A better understanding of the neural substrates that underlie motor recovery after neurological impairments (such as stroke and spinal cord injury) has led to the development of innovative rehabilitation strategies and tools that incorporate key elements of motor skill re-learning such as intensive motor training involving goal-oriented repeated movements.
Robotic devices for the upper limb and gait are increasingly used in rehabilitation: several studies have demonstrated the effectiveness of these devices in reducing motor impairments, but only limited evidence has been found on the improvement of upper limb and gait function so far.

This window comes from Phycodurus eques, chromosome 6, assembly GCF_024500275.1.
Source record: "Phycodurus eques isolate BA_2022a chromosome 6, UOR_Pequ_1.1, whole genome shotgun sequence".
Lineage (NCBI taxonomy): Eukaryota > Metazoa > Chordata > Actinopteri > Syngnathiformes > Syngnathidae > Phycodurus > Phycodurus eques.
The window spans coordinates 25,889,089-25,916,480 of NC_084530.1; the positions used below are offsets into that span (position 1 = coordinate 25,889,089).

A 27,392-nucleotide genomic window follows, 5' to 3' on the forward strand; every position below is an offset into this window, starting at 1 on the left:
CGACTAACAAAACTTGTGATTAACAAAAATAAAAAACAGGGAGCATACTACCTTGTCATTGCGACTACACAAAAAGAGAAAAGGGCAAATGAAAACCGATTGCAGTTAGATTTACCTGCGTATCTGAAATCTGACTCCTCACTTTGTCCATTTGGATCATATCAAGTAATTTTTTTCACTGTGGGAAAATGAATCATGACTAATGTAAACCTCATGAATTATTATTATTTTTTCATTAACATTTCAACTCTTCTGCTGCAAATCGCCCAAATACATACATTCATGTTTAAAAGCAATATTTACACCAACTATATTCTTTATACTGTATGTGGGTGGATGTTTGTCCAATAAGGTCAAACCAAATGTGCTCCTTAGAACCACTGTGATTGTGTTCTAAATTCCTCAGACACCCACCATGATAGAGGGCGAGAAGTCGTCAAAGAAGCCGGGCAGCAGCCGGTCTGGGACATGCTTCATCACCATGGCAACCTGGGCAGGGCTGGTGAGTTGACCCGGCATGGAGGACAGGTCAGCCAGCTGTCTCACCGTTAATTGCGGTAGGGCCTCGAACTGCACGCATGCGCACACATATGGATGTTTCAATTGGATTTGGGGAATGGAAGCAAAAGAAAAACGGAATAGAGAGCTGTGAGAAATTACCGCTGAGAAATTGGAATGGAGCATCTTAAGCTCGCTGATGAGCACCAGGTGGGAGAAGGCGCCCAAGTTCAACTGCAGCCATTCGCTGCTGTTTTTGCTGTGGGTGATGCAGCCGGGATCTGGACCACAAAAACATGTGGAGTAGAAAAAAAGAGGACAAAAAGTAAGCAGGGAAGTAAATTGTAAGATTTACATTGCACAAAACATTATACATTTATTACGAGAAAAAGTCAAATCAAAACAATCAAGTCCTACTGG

Other studies have investigated the effects of combined approaches that target muscle function (e.g., functional electrical stimulation), modulate neural activity (e.g., noninvasive brain stimulation) and enhance motivation (e.g., Virtual Reality) in an attempt to enhance the benefits of robot-assisted training.
During the talk an overview of the current status of robot-assisted therapies and combined treatments will be discussed together with an analysis of the rationale behind them. Finally the clinical and bioengineering challenges of the next decade will be presented.